Arts/Entertainment

9.3

7.9

11.8

Biology/Life Science

10.9

5.1

5.9

Broadcasting, Media Productions

.5

0

1.6

Business Owner, Proprietor, Entrepreneur

1.6

1.1

2.1

College/Univ. Teaching/Research

2.1

1.1

8.6

College/University Administration

0

1.7

0

Computer Programming, Science, or Technology

2.1

2.8

2.7

Education, Teaching Administration

11.9

16.9

13.9

Engineering

1.6

0

0

Environ. Science, Natural Resources

2.6

6.8

4.8

Finance

1.0

.6

.5

Foreign Service, Intl Relations

3.1

4.0

3.2

Government, Politics, Public Policy

1.6

2.3

2.7

Homemaker

0

0

.85

Hospitality, Travel, Tourism

0

0

0

Law

4.1

.6

5.3

Library, Information Science

0

.6

1.1

Management

.5

0

0

Marketing, Sales

0

1.1

1.1

Mathematics, Stats

0

.6

0

Medical Doctor

7.3

.6

3.7

Medicine, Health Care, Other

4.7

2.3

2.7

Military Science

1.0

.6

7.5

Physical Sciences

2.6

.6

.5

Publishing, Print Journalism

2.1

3.4

1.6

Religious Ministry or Service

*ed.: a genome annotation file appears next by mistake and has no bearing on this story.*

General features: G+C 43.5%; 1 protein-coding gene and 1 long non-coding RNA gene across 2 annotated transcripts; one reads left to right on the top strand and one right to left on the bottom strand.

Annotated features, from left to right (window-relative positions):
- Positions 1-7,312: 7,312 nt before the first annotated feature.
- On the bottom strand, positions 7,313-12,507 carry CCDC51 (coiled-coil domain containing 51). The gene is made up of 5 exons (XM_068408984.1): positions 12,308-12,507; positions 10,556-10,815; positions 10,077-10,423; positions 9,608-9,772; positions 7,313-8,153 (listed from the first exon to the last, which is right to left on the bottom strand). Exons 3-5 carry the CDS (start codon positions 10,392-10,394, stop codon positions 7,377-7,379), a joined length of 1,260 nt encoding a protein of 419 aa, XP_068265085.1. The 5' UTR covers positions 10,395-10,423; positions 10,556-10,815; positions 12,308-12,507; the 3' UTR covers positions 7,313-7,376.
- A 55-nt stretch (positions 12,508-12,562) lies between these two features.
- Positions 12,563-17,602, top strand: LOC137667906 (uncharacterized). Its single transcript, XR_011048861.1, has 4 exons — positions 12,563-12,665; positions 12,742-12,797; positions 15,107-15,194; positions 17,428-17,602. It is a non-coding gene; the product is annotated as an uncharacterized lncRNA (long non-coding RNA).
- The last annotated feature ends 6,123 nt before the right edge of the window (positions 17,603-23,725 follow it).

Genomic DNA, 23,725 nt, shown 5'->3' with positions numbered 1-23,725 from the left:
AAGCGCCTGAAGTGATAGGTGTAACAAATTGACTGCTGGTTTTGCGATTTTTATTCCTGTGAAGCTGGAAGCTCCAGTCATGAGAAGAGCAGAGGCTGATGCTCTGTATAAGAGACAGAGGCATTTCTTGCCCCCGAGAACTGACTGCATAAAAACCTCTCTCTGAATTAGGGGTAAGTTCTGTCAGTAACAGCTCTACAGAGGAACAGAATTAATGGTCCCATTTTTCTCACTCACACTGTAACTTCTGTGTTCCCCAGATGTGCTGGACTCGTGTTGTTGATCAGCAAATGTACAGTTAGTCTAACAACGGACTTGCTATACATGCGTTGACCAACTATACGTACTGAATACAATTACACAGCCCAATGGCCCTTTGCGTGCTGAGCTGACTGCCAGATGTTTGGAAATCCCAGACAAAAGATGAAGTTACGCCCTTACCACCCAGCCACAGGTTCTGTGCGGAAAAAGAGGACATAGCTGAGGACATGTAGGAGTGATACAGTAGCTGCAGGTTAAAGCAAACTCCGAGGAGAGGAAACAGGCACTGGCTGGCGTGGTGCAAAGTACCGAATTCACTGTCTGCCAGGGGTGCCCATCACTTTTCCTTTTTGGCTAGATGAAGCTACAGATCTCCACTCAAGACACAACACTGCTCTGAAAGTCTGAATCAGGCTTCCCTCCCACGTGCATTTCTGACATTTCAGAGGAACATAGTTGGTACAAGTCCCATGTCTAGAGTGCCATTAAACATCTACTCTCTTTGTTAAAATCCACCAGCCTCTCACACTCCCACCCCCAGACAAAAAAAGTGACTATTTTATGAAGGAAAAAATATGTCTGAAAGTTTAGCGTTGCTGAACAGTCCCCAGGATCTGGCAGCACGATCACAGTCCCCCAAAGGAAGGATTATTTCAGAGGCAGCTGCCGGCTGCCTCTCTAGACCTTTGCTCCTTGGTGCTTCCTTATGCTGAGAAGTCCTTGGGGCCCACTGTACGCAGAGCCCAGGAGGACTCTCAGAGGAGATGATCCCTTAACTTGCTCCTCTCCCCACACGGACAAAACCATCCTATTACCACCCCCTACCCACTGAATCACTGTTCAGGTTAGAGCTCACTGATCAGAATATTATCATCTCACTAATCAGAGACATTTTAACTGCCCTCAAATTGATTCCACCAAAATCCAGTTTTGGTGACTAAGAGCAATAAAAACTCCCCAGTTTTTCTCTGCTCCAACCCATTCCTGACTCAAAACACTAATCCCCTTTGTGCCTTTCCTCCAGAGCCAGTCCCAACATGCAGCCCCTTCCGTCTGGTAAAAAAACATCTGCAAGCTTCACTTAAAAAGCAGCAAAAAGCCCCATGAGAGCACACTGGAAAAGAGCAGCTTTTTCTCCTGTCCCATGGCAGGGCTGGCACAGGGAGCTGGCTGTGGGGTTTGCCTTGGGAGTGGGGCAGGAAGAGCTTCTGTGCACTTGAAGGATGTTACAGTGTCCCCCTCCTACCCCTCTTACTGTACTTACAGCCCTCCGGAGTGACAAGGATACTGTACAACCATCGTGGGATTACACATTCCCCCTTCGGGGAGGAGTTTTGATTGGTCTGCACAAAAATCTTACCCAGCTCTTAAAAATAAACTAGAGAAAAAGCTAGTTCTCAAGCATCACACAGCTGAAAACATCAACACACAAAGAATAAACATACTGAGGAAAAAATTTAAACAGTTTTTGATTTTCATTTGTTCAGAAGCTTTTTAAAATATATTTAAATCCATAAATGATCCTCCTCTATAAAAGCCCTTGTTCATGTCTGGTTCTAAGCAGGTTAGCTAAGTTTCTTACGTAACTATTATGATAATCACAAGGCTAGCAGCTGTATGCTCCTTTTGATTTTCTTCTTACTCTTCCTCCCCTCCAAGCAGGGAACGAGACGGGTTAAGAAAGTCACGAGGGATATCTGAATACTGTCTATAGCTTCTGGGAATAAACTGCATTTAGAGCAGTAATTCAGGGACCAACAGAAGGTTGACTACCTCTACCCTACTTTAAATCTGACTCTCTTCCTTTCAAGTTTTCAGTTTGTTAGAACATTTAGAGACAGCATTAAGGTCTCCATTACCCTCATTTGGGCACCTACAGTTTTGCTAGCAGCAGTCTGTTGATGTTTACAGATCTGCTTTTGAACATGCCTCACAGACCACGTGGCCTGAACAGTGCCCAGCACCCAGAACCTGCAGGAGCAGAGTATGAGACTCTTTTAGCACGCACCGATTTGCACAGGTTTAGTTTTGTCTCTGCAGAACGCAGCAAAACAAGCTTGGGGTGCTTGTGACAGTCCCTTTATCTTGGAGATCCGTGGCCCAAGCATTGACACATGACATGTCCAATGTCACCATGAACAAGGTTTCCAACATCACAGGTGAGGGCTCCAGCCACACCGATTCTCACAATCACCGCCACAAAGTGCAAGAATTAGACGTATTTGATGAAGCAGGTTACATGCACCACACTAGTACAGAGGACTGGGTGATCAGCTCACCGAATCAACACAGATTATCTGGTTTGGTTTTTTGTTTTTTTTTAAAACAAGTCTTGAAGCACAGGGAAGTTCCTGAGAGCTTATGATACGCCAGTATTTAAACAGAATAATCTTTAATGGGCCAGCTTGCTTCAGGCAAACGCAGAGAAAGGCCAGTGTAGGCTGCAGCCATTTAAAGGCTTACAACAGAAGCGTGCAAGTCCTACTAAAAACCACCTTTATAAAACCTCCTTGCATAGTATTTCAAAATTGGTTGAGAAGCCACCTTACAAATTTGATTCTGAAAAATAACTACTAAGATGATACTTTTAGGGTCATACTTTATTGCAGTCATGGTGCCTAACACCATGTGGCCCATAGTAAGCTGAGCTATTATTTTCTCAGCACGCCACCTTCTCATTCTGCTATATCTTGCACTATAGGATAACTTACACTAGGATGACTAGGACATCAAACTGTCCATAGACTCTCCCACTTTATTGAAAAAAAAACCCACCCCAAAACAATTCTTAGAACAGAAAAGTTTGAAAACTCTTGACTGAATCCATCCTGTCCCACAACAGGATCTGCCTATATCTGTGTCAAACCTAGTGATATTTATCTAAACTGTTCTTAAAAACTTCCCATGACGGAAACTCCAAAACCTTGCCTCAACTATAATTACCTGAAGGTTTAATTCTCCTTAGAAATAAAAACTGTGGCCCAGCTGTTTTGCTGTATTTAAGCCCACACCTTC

1.0

1.1

.5

Retail

0

3.4

0

Social Science or Services

10.4

10.2

6.4

Sports, Recreation

.5

2.3

1.1

Undecided

11.9

11.3

9.6

Other

4.7

9.6

.5


Table 12 takes a look at some of the important career considerations that the seniors reflected upon as they decided what career they wanted to pursue.  Many seniors had more intellectual rather than individualistic attitudes when it came to which career considerations were more important.  Topping the list is interesting daily work, use of creativity and initiative, intellectual challenge, quality of colleagues and clients and expressions of personal values.  Seeking a stable, secure future and leadership and social status are slightly less important to the Earlham seniors than to seniors from our peer group. As in the past, Earlham seniors are more interested in working for social change and less interested in a high income potential than seniors from our peer group.

Table 12

Important Career Considerations

Earlham 2002

Peer Group 2002

Interesting Daily Work

3.3

3.4

Creativity and Initiative

3.3

3.2

Intellectual Challenge

3.2

3.2

Quality of Colleagues and Clients

3.2

3.1

Expression of Personal Values

3.2

3.1

Work for Social Change

2.9

2.6

Stable, Secure Future

2.8

3.2

Availability of Jobs

2.7

2.7

Leadership Potential

2.5

2.8